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Progressive Politics in Minnesota, the Nation, and the World

Myth Of America Part II - Voting Rights

Category: Voting
Posted: 03/22/15 00:41, Edited: 03/22/15 00:53

by Dave Mindeman

Oregon has moved the bar on voting...

Under the new law, every adult citizen in Oregon who has interacted with the Driver and Motor Vehicle Services Division since 2013 but hasn't registered to vote will receive a ballot in the mail at least 20 days before the next statewide election.

Since everyone over 18 years of age is an eligible voter, this seems like a pretty natural move toward more voter participation.

But nearly every news story that talked about this move by Oregon brought up Minnesota.....

Minnesota nearly implemented automatic voter registration in 2009 but the plan was vetoed by Gov. Tim Pawlenty, who said "registering to vote should be a voluntary, intentional act."

I tried to understand Pawlenty's reasoning at the time. What he seems to be saying is that voting isn't an automatic right. And registering to vote needs to have a process that requires citizen voters to fill out forms and go through a process for an act that should be guaranteed to every citizen.

Since we already go through this "voluntary" act of making ourselves known to the state as a citizen via our driver's license or state ID, why can't we automatically register a person to vote at the same time?

It is the same information....the same verification....the same process. Yet, in 2009, Governor Pawlenty wanted us to repeat that process in order to vote.

We spend far too much time figuring out ways to complicate voting registration. Far too much time. But we all know it is not about making voting a "voluntary, intentional act". No, it is about suppressing certain voters. Keeping voters away from the polls when possible. And making voting a selective process.

The Supreme Court struck down an important part of the Voting Rights Act which guaranteed that states could be held accountable if they tried to use voting laws to alter the electorate. They said that such accountability was no longer needed. Yet, as soon as the ruling came down, southern states began adding new layers of restriction to their citizens' right to vote.

We purport to be the example of democracy to the world. Yet, we seem to want voting manipulation as much as any non-democracy uses to propagandize its support from the people.

This country manipulates the make-up of voting districts. It puts obstacles in the path of registration. It allows states to have different regulations for voting rights.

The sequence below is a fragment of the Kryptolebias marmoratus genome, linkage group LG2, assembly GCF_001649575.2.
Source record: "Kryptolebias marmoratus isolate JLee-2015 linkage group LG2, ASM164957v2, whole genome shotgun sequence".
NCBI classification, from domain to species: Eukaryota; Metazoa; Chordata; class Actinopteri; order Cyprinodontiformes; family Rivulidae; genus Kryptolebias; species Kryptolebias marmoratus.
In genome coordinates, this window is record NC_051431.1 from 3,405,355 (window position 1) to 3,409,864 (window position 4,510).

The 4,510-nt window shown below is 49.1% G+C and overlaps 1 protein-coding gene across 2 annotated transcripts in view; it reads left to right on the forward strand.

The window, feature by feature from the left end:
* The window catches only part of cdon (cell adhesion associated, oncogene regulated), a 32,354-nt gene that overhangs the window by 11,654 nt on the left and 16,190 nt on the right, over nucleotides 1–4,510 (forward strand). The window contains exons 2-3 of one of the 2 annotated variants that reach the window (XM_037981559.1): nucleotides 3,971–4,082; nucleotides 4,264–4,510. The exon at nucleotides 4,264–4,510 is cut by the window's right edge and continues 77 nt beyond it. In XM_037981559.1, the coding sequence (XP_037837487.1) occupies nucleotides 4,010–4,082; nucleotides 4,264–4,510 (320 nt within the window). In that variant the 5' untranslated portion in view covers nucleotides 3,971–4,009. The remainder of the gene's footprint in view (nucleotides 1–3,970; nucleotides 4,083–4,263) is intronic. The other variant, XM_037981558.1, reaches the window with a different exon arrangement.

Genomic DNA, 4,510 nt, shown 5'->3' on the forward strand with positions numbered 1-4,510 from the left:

One person - one vote. What happened to that concept?
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The Movie'Selma' - And Its Modern Message

Category: Voting
Posted: 01/26/15 12:21

by Dave Mindeman

I saw the movie "Selma" last night - powerful movie, I recommend it to all. In the opening scene, Oprah Winfrey plays a middle age black woman sitting in an empty waiting room. A white clerk calls her name and she steps forward with her paper work. She is going to register to vote. She hands the clerk the papers and says - "I have it right this time" - to which the clerk sneers and replies that he will be the "judge" of that.

After glancing through the papers, he looks up and says, "recite the preamble to the US Constitution". An exercise that I and a lot of people would have trouble getting through. But the woman recites it verbatim. Not satisfied, the clerk asks another question...."how many county judges are there in Alabama" - again, she gives the correct answer. The clerk, looking a little frustrated, stares at her and gives a final challenge - "name 'em". The woman looks down at the floor, takes her papers back and simply walks away, while the clerk smiles smugly.

We seem to have forgotten the obstacles that were put in the way of African-American voters. We forget that in Selma, in 1965, black voters outnumbered whites, but the voter rolls were 99% white and 1% black.

After the Selma protests, which resulted in the deaths and beatings of people simply wishing to legally attain their right to enter a voting booth, Lyndon Johnson and Congress were almost shamed into passing the landmark Voting Rights Act of 1965.

But, really, how far have we come?

The Supreme Court seems to have decided that we have come far enough. They struck down the special provisions that forced southern states to allow equal access...(just think about that a second - we had to pass a law to allow our own citizens to be able to vote in a democracy). The Supreme Court (at least 5 members of that court) believe that discrimination in voting is a thing of the past...an archaic remnant of times long past.

But what does the evidence tell you?

In state after state, new laws, new obstacles, are being placed in the path of citizens who simply want to pull a lever and indicate their preference on the leaders that get chosen. Voter ID laws are the new poll tax...the new questionairre....the new paper work maze.

Somehow, we have allowed politicians to pick the voters instead of the other way around.

It isn't blatant discrimination like we had in the 1960's South. But it is still discriminatory obstruction. It is still a targeted attempt to disenfranchise whole groups of people.

I have never understood why there is this fear that allowing everyone to exercise the democratic right to vote will somehow instigate some intolerable outcome.

It is a democracy, is it not? We still believe in the "will of the people" do we not?

Selma is a powerful reminder of what we have had to endure to insure the right to vote. But it is also a powerful reminder that we cannot let those same obstructionist demons find their way into our system again.

The Voting Rights Act needs to be renewed - and maybe it is time that we "vote" in a Congress that understands the need for those rights and is willing to protect those rights forever.
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Thinking of Selma